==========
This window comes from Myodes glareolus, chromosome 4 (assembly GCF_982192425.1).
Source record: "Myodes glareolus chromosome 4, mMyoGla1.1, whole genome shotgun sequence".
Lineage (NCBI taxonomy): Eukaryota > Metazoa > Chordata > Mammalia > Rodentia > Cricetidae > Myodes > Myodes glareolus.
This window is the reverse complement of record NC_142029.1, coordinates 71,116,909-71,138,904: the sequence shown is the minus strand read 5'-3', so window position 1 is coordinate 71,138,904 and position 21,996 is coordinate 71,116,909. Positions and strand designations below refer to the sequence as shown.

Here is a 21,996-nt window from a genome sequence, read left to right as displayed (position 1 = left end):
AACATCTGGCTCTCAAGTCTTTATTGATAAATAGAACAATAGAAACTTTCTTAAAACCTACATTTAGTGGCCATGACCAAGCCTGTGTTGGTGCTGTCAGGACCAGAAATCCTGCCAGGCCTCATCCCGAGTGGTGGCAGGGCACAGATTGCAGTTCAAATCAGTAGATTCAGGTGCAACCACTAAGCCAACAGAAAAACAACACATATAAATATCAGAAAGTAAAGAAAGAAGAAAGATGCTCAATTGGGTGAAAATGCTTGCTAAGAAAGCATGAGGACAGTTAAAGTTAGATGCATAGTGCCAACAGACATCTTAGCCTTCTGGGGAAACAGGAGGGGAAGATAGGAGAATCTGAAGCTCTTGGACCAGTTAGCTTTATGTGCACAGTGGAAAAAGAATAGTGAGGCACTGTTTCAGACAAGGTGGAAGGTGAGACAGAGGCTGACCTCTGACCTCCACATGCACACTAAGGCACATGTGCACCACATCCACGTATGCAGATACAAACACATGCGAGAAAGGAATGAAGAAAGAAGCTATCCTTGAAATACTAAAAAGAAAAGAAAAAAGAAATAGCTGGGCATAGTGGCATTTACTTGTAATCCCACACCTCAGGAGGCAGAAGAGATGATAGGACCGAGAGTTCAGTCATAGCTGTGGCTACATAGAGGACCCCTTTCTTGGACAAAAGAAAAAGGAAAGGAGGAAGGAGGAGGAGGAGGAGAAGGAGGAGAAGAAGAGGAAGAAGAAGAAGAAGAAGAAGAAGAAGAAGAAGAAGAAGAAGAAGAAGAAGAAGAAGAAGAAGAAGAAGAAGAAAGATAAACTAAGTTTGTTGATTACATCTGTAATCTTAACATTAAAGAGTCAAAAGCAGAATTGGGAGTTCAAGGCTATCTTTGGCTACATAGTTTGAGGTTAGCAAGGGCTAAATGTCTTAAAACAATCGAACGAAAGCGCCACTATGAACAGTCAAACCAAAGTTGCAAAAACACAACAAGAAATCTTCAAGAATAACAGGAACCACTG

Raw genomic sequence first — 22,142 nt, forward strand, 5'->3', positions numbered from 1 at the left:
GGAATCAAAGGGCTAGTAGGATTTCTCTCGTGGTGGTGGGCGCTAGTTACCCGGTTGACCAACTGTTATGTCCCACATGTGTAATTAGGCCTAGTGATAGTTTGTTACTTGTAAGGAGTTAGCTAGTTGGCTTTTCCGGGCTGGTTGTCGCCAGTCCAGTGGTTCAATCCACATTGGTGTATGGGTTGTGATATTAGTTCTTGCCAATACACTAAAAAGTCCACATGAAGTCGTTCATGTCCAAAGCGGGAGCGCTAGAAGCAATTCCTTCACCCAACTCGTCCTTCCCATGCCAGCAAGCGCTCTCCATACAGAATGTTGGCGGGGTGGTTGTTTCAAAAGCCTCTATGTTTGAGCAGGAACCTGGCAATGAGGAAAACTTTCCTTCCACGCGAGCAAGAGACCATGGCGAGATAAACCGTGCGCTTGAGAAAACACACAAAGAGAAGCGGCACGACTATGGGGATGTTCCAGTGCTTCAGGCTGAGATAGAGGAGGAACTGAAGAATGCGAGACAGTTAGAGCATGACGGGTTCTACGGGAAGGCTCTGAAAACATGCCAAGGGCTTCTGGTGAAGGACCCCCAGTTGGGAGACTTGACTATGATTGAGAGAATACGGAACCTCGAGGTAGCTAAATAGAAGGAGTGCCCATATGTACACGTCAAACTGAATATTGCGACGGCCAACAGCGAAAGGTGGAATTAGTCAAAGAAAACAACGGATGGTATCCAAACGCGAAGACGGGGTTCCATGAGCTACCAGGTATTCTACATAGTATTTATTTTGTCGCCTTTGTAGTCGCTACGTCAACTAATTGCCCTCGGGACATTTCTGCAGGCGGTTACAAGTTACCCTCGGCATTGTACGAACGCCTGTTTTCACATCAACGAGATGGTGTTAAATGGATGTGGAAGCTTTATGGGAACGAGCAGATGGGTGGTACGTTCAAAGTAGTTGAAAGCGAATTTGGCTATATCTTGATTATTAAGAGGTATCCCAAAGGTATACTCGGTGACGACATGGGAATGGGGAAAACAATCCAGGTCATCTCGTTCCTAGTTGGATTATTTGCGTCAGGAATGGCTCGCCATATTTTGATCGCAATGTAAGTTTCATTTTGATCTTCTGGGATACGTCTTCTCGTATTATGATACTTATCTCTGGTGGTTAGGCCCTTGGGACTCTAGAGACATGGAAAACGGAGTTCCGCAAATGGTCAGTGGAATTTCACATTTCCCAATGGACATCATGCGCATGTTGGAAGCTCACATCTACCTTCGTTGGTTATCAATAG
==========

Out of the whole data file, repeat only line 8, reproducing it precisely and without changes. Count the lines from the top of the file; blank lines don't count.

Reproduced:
GGAATCAAAGGGCTAGTAGGATTTCTCTCGTGGTGGTGGGCGCTAGTTACCCGGTTGACCAACTGTTATGTCCCACATGTGTAATTAGGCCTAGTGATAGTTTGTTACTTGTAAGGAGTTAGCTAGTTGGCTTTTCCGGGCTGGTTGTCGCCAGTCCAGTGGTTCAATCCACATTGGTGTATGGGTTGTGATATTAGTTCTTGCCAATACACTAAAAAGTCCACATGAAGTCGTTCATGTCCAAAGCGGGAGCGCTAGAAGCAATTCCTTCACCCAACTCGTCCTTCCCATGCCAGCAAGCGCTCTCCATACAGAATGTTGGCGGGGTGGTTGTTTCAAAAGCCTCTATGTTTGAGCAGGAACCTGGCAATGAGGAAAACTTTCCTTCCACGCGAGCAAGAGACCATGGCGAGATAAACCGTGCGCTTGAGAAAACACACAAAGAGAAGCGGCACGACTATGGGGATGTTCCAGTGCTTCAGGCTGAGATAGAGGAGGAACTGAAGAATGCGAGACAGTTAGAGCATGACGGGTTCTACGGGAAGGCTCTGAAAACATGCCAAGGGCTTCTGGTGAAGGACCCCCAGTTGGGAGACTTGACTATGATTGAGAGAATACGGAACCTCGAGGTAGCTAAATAGAAGGAGTGCCCATATGTACACGTCAAACTGAATATTGCGACGGCCAACAGCGAAAGGTGGAATTAGTCAAAGAAAACAACGGATGGTATCCAAACGCGAAGACGGGGTTCCATGAGCTACCAGGTATTCTACATAGTATTTATTTTGTCGCCTTTGTAGTCGCTACGTCAACTAATTGCCCTCGGGACATTTCTGCAGGCGGTTACAAGTTACCCTCGGCATTGTACGAACGCCTGTTTTCACATCAACGAGATGGTGTTAAATGGATGTGGAAGCTTTATGGGAACGAGCAGATGGGTGGTACGTTCAAAGTAGTTGAAAGCGAATTTGGCTATATCTTGATTATTAAGAGGTATCCCAAAGGTATACTCGGTGACGACATGGGAATGGGGAAAACAATCCAGGTCATCTCGTTCCTAGTTGGATTATTTGCGTCAGGAATGGCTCGCCATATTTTGATCGCAATGTAAGTTTCATTTTGATCTTCTGGGATACGTCTTCTCGTATTATGATACTTATCTCTGGTGGTTAGGCCCTTGGGACTCTAGAGACATGGAAAACGGAGTTCCGCAAATGGTCAGTGGAATTTCACATTTCCCAATGGACATCATGCGCATGTTGGAAGCTCACATCTACCTTCGTTGGTTATCAATAG